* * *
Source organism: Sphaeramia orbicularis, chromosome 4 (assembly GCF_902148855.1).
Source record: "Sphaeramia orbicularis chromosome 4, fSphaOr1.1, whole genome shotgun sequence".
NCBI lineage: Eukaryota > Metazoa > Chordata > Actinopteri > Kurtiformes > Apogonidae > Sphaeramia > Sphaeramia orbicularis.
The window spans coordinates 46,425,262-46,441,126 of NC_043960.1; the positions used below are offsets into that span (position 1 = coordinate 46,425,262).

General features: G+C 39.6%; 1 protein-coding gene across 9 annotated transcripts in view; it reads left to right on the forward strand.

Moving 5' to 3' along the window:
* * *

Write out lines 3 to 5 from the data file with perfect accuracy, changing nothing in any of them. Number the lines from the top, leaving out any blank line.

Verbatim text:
NCBI lineage: Eukaryota > Metazoa > Chordata > Actinopteri > Kurtiformes > Apogonidae > Sphaeramia > Sphaeramia orbicularis.
The window spans coordinates 46,425,262-46,441,126 of NC_043960.1; the positions used below are offsets into that span (position 1 = coordinate 46,425,262).

General features: G+C 39.6%; 1 protein-coding gene across 9 annotated transcripts in view; it reads left to right on the forward strand.